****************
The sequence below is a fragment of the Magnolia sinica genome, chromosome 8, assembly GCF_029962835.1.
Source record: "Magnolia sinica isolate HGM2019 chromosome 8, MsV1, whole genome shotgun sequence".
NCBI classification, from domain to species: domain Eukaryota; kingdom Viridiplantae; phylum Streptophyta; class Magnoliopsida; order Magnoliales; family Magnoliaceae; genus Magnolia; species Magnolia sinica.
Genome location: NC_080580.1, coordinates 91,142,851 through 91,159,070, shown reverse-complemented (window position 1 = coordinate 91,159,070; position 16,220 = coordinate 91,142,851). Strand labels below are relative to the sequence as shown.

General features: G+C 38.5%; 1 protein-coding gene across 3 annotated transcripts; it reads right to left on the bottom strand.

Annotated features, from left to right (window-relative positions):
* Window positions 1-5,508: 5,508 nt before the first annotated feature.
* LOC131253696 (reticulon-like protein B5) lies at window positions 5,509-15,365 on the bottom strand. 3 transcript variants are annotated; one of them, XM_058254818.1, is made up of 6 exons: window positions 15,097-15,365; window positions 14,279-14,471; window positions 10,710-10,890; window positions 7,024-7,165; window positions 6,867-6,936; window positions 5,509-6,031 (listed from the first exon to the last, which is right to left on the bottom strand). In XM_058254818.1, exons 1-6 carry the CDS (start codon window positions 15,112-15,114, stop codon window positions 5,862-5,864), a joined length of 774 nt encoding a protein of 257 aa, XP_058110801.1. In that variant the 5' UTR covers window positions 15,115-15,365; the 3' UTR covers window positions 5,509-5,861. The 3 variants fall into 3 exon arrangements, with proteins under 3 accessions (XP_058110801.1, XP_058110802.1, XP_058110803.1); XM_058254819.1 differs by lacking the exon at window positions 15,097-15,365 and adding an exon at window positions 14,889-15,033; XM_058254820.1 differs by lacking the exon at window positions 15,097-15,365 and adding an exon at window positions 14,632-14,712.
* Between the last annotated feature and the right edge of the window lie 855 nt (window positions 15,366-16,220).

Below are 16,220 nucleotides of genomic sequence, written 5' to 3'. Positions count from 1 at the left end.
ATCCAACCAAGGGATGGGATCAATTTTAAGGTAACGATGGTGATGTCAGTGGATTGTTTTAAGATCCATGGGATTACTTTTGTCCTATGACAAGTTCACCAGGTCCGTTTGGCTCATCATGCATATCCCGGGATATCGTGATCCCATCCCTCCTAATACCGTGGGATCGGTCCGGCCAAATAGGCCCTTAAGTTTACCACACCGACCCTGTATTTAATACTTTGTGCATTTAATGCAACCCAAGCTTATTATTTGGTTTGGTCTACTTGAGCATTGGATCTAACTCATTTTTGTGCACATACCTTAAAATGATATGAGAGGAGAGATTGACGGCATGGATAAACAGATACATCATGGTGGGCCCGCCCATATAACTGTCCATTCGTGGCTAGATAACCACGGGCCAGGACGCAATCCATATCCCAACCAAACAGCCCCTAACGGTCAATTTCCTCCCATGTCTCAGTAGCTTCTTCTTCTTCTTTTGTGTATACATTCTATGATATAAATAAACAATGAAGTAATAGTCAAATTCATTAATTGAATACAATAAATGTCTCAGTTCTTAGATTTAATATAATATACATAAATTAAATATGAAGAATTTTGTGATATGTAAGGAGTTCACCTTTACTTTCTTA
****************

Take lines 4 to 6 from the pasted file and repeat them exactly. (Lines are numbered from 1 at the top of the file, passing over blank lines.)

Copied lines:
Genome location: NC_080580.1, coordinates 91,142,851 through 91,159,070, shown reverse-complemented (window position 1 = coordinate 91,159,070; position 16,220 = coordinate 91,142,851). Strand labels below are relative to the sequence as shown.

General features: G+C 38.5%; 1 protein-coding gene across 3 annotated transcripts; it reads right to left on the bottom strand.

Annotated features, from left to right (window-relative positions):